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Preheating soil for the spring garden

Weeding quick hoopsThe main difference between planting in early spring as opposed to after the frost-free date is soil temperature --- cold ground makes seeds rot before they sprout.  Luckily, there are several methods of heating up the soil, ranging from the simple to the complex.

Rake back the mulch.  I'm assuming you're working with a no-till garden, mulched heavily for the winter to keep weeds from taking over.  (If not, you're going to have trouble planting early in the spring since your ground will probably be too wet to till, sometimes until June.)  While mulch is extremely handy during most of the year, the coating of organic matter acts like a layer of insulation in early spring, preventing the lengthening days from warming the ground.  The solution is simple --- rake back the mulch.  I usually pull my spring mulch to the sides of the beds a week or two before planting each one.  That way, weeds don't have time to grow, but the soil gets a chance to warm up.  Once the seedlings are a few inches tall, you can push the same mulch back up around their ankles, preventing competitive weeds from outgrowing your vegetables.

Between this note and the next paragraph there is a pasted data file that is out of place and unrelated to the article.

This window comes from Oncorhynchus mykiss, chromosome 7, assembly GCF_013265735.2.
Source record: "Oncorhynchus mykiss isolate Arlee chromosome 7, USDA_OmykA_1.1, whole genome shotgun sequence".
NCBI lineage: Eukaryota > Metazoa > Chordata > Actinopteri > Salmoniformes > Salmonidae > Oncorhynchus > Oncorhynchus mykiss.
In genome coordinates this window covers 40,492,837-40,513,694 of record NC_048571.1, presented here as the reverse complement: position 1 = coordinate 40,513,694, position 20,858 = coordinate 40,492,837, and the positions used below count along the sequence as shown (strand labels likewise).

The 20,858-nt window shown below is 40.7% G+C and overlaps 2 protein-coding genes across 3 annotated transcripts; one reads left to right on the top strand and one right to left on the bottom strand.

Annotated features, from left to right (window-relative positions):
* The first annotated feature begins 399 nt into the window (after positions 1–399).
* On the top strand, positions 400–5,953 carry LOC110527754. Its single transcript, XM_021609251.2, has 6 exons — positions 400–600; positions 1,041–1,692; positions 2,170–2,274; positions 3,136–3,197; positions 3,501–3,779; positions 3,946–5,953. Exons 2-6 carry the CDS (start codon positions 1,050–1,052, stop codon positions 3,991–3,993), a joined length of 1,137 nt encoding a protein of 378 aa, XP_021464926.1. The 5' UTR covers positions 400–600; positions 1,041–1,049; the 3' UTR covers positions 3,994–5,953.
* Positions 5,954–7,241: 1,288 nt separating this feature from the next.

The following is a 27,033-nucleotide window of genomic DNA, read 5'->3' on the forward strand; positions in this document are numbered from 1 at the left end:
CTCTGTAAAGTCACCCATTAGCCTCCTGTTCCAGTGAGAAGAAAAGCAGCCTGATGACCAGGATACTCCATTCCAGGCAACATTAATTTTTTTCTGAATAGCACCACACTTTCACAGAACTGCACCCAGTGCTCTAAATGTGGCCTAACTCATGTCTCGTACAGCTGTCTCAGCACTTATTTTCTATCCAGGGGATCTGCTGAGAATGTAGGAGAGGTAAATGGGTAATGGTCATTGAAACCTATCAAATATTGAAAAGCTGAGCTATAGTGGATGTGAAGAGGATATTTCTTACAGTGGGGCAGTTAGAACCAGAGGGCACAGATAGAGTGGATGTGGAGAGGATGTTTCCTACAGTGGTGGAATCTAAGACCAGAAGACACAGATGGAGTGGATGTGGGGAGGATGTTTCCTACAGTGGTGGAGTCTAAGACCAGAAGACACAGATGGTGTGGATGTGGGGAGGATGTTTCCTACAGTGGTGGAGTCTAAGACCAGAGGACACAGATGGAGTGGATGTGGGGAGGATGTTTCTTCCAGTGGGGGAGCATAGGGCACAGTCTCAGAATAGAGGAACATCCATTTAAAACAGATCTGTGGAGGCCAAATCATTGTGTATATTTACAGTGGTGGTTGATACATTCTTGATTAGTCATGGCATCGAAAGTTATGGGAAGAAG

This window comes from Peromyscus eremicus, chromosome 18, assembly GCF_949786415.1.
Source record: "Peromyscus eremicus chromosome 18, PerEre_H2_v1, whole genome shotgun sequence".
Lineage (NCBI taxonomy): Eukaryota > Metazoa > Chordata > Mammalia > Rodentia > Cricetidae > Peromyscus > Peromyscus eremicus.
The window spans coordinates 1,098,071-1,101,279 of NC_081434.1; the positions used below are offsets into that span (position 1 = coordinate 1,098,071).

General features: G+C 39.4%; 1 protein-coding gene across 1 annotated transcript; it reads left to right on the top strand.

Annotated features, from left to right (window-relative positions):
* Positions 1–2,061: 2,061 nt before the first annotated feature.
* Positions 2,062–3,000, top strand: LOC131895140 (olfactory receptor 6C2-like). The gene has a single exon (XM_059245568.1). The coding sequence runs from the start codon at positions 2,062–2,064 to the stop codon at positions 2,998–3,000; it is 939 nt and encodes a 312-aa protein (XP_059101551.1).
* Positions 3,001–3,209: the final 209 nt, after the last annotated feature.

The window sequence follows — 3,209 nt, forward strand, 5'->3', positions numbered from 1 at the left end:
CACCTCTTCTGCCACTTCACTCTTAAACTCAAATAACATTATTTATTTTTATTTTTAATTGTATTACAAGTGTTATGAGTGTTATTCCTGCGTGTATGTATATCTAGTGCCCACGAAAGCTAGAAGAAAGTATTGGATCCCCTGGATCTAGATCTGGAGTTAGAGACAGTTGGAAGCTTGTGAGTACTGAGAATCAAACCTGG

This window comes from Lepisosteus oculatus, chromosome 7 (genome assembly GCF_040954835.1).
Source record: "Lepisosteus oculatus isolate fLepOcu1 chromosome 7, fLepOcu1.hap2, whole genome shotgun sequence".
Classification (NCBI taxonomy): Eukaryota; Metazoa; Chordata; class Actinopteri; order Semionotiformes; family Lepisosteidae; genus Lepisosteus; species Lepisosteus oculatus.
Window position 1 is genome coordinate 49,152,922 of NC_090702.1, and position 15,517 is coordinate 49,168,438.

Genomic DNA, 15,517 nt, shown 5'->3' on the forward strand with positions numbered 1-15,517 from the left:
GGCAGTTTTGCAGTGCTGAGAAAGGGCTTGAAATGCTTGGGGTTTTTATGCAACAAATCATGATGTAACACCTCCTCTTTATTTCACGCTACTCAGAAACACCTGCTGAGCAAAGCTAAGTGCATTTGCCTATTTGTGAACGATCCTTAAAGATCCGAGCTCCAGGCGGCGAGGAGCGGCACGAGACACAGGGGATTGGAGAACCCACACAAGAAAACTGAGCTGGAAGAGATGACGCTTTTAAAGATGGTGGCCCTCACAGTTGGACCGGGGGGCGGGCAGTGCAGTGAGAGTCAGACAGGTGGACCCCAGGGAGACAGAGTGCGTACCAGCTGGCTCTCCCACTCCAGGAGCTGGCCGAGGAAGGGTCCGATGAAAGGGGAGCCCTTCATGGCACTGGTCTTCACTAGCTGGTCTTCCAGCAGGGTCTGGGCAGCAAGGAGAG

Add dark organic matter.  You've probably noticed how wearing a black shirt in the sun heats your body up quickly.  You can put the same science to work in the garden by topdressing your beds with a layer of dark-colored organic matter.  Good compost, well-rotted manure, or even biochar can work.  For more extreme soil preheating, you can lay down a dark sheet of plastic on the soil, but be aware that this technique can kill soil microorganisms.

Weekend Homesteader paperbackErect a quick hoopThe quick hoops you built in October are easy to move to a fresh plot of land to create mini-greenhouses on top of your spring beds.  Putting up a quick hoop a week or two before planting can warm the soil by several degrees.


You probably noticed that each of these techniques shares two factors --- sun and time.  Your soil will naturally warm up as spring advances; you're just trying to expedite the process so you can jumpstart the garden year.  To eat from your garden as soon as possible, combine all three methods and plant seeds as much as three months before your frost-free date.

This week's lunchtime series is excerpted from Weekend Homesteader: March.  I saved some of my favorite projects for last, so I hope you'll splurge 99 cents to read about growing edible mushrooms, composting, and attracting native pollinators.  And, of course, the ebook has the full spring planting chapter in case you just can't wait to read each installment at noon this week.


This post is part of our Spring Planting lunchtime series.  Read all of the entries:





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